1. Lois J. Einhorn, Abraham Lincoln, the Orator: Penetrating the Lincoln Legend (Westport, CT: Greenwood Press, 1992), 25, http://www.questia.com/read/27419298.

Note: primary sources have slightly different requirements for citation. Please see these guidelines for more information.

Cited article

Universities Must Adapt or Die Online Learning, Structural Changes in the Economy and Increasing Competition among Educational Institutions Are Convulsing Higher Education, Explains Engineer/computer Scientistsubhash Kak
Settings

Settings

Typeface
Text size Smaller Larger Reset View mode
Search within

Search within this article

Look up

Look up a word

  • Dictionary
  • Thesaurus
Please submit a word or phrase above.
Print this page

Print this page

Why can't I print more than one page at a time?

Help
Full screen
Items saved from this article
  • Highlights & Notes
  • Citations
Some of your highlights are legacy items.

Highlights saved before July 30, 2012 will not be displayed on their respective source pages.

You can easily re-create the highlights by opening the book page or article, selecting the text, and clicking “Highlight.”

matching results for page

    Questia reader help

    How to highlight and cite specific passages

    1. Click or tap the first word you want to select.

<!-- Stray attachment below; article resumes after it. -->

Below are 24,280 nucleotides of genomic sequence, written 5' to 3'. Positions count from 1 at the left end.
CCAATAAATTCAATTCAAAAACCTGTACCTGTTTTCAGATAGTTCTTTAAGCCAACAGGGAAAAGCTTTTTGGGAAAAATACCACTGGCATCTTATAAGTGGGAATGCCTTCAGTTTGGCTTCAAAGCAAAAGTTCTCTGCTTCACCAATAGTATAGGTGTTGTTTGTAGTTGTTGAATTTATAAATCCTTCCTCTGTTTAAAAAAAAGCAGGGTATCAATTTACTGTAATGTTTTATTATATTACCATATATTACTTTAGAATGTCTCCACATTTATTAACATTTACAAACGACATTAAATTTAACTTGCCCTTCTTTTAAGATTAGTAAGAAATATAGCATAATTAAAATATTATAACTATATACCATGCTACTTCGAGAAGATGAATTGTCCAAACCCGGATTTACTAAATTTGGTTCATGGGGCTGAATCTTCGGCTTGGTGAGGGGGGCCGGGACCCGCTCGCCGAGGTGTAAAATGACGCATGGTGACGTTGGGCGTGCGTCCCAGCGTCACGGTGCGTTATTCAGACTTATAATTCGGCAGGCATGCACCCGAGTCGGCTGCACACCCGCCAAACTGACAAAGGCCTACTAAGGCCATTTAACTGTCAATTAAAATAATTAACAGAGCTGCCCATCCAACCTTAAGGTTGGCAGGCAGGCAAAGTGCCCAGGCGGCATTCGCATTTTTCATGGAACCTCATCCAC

2. Click or tap the last word you want to select, and you’ll see everything in between get selected.
    3. You’ll then get a menu of options like creating a highlight or a citation from that passage of text.

    OK, got it!

    Cited passage

    Style
    Citations are available only to our active members.
    Buy instant access to cite pages or passages in MLA 8, MLA 7, APA and Chicago citation styles.

    "Portraying himself as an honest, ordinary person helped Lincoln identify with his audiences." (Einhorn, 1992, p. 25).

    "Portraying himself as an honest, ordinary person helped Lincoln identify with his audiences." (Einhorn 25)

    "Portraying himself as an honest, ordinary person helped Lincoln identify with his audiences." (Einhorn 25)

    "Portraying himself as an honest, ordinary person helped Lincoln identify with his audiences."1

    1. Lois J. Einhorn, Abraham Lincoln, the Orator: Penetrating the Lincoln Legend (Westport, CT: Greenwood Press, 1992), 25, http://www.questia.com/read/27419298.

    Cited passage

    Thanks for trying Questia!

    Please continue trying out our research tools, but please note, full functionality is available only to our active members.

    Your work will be lost once you leave this Web page.

    Buy instant access to save your work.

    Already a member? Log in now.

    Search by... Author
    Show... All Results Primary Sources Peer-reviewed

    Oops!

    An unknown error has occurred. Please click the button below to reload the page. If the problem persists, please try again in a little while.